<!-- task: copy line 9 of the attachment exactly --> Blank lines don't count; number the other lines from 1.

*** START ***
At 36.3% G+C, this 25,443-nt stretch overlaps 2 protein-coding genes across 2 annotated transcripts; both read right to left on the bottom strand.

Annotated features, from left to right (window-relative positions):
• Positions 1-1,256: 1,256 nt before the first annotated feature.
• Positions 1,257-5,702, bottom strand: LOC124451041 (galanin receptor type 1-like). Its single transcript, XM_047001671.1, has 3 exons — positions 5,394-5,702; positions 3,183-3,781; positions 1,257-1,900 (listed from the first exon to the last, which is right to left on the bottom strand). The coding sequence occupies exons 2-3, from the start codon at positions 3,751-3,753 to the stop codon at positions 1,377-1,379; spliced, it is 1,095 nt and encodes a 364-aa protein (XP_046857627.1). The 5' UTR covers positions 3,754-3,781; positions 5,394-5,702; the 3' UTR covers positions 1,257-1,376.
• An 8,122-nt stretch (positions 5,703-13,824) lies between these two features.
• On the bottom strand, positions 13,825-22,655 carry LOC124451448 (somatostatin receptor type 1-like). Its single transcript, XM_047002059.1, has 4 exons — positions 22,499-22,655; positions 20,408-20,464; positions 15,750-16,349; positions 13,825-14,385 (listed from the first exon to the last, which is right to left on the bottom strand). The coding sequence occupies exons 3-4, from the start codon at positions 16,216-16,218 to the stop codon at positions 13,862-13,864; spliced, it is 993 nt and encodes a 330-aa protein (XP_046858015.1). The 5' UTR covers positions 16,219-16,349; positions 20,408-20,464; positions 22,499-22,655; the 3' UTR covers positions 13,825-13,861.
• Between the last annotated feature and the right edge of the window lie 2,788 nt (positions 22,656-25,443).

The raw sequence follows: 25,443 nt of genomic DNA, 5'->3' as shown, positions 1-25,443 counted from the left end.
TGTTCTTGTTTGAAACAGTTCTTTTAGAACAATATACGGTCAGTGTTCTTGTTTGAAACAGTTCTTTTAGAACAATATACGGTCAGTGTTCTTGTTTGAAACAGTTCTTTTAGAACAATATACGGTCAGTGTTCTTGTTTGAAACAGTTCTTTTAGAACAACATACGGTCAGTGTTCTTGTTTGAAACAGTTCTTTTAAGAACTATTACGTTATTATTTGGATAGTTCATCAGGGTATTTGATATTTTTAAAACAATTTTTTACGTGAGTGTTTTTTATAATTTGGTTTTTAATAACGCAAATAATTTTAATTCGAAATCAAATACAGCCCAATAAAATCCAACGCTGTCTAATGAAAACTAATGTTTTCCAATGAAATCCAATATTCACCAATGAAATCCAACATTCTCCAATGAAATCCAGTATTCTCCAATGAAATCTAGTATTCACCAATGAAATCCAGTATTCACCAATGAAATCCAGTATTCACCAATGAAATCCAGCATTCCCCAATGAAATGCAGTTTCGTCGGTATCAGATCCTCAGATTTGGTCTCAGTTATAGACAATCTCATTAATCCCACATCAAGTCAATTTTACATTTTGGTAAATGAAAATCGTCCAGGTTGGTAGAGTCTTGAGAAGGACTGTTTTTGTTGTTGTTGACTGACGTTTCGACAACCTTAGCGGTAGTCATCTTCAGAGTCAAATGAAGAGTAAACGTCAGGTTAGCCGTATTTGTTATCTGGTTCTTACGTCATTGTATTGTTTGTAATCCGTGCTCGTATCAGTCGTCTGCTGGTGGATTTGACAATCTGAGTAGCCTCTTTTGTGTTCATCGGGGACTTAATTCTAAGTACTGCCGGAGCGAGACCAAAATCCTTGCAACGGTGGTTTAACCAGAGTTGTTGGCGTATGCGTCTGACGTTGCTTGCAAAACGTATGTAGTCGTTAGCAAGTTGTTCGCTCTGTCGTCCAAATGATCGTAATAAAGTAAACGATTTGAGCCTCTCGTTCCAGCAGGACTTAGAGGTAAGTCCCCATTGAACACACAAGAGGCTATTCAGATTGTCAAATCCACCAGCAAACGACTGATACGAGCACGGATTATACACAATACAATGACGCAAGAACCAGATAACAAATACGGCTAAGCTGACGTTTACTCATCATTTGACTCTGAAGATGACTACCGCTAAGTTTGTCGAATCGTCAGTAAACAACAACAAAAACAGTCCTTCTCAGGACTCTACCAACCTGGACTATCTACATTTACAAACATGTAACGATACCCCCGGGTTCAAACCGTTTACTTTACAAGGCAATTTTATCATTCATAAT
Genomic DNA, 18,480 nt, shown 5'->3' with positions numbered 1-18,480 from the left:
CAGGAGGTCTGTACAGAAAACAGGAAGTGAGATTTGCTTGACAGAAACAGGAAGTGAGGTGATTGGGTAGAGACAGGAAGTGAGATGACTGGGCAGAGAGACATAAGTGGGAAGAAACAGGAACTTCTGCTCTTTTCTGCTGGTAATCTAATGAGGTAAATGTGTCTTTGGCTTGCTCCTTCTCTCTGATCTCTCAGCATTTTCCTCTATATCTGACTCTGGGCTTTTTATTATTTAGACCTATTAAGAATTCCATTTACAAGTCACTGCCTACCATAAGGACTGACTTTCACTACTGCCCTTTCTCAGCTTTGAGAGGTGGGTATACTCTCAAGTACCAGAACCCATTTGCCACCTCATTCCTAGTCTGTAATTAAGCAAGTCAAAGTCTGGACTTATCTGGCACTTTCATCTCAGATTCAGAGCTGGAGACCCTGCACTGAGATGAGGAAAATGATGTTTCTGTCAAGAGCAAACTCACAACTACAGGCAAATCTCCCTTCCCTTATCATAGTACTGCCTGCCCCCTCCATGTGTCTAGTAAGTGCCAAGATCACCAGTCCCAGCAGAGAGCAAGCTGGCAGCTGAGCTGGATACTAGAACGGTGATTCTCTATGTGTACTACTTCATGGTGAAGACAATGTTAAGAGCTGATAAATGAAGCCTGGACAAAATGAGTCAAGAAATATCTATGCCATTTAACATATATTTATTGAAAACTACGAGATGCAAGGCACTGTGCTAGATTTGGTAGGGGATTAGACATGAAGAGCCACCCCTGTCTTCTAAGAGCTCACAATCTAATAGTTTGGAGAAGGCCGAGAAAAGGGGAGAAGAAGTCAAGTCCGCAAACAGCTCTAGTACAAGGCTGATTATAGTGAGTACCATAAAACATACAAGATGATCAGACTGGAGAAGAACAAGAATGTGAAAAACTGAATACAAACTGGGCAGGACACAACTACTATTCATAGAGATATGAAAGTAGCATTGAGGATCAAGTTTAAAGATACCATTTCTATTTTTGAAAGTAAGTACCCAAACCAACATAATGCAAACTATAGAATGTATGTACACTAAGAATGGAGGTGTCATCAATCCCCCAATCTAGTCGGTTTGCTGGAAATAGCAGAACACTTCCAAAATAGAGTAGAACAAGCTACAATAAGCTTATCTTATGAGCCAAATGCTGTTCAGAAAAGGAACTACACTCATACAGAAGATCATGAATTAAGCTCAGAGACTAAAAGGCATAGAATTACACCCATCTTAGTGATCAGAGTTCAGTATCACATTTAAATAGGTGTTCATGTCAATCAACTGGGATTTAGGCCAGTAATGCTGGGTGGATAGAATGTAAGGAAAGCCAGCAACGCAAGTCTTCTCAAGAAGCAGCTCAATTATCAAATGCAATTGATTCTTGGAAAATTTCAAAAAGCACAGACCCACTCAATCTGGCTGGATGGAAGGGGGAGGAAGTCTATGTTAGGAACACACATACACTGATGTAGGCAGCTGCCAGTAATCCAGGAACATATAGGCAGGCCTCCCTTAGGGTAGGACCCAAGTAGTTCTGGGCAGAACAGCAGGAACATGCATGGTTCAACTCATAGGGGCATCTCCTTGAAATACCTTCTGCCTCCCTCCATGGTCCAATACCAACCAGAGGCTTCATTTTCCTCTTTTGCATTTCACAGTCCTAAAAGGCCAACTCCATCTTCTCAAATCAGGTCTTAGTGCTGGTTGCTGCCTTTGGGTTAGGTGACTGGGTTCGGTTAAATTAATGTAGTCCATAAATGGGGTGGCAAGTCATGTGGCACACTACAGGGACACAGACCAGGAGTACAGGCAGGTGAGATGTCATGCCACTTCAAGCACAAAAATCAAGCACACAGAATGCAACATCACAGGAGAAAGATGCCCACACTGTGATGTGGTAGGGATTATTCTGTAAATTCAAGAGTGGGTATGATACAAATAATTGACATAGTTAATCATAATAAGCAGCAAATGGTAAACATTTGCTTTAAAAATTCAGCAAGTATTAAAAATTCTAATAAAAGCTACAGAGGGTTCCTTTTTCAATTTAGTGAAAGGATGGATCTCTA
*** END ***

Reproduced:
TGTTCTTGTTTGAAACAGTTCTTTTAGAACAATATACGGTCAGTGTTCTTGTTTGAAACAGTTCTTTTAGAACAATATACGGTCAGTGTTCTTGTTTGAAACAGTTCTTTTAGAACAATATACGGTCAGTGTTCTTGTTTGAAACAGTTCTTTTAGAACAACATACGGTCAGTGTTCTTGTTTGAAACAGTTCTTTTAAGAACTATTACGTTATTATTTGGATAGTTCATCAGGGTATTTGATATTTTTAAAACAATTTTTTACGTGAGTGTTTTTTATAATTTGGTTTTTAATAACGCAAATAATTTTAATTCGAAATCAAATACAGCCCAATAAAATCCAACGCTGTCTAATGAAAACTAATGTTTTCCAATGAAATCCAATATTCACCAATGAAATCCAACATTCTCCAATGAAATCCAGTATTCTCCAATGAAATCTAGTATTCACCAATGAAATCCAGTATTCACCAATGAAATCCAGTATTCACCAATGAAATCCAGCATTCCCCAATGAAATGCAGTTTCGTCGGTATCAGATCCTCAGATTTGGTCTCAGTTATAGACAATCTCATTAATCCCACATCAAGTCAATTTTACATTTTGGTAAATGAAAATCGTCCAGGTTGGTAGAGTCTTGAGAAGGACTGTTTTTGTTGTTGTTGACTGACGTTTCGACAACCTTAGCGGTAGTCATCTTCAGAGTCAAATGAAGAGTAAACGTCAGGTTAGCCGTATTTGTTATCTGGTTCTTACGTCATTGTATTGTTTGTAATCCGTGCTCGTATCAGTCGTCTGCTGGTGGATTTGACAATCTGAGTAGCCTCTTTTGTGTTCATCGGGGACTTAATTCTAAGTACTGCCGGAGCGAGACCAAAATCCTTGCAACGGTGGTTTAACCAGAGTTGTTGGCGTATGCGTCTGACGTTGCTTGCAAAACGTATGTAGTCGTTAGCAAGTTGTTCGCTCTGTCGTCCAAATGATCGTAATAAAGTAAACGATTTGAGCCTCTCGTTCCAGCAGGACTTAGAGGTAAGTCCCCATTGAACACACAAGAGGCTATTCAGATTGTCAAATCCACCAGCAAACGACTGATACGAGCACGGATTATACACAATACAATGACGCAAGAACCAGATAACAAATACGGCTAAGCTGACGTTTACTCATCATTTGACTCTGAAGATGACTACCGCTAAGTTTGTCGAATCGTCAGTAAACAACAACAAAAACAGTCCTTCTCAGGACTCTACCAACCTGGACTATCTACATTTACAAACATGTAACGATACCCCCGGGTTCAAACCGTTTACTTTACAAGGCAATTTTATCATTCATAAT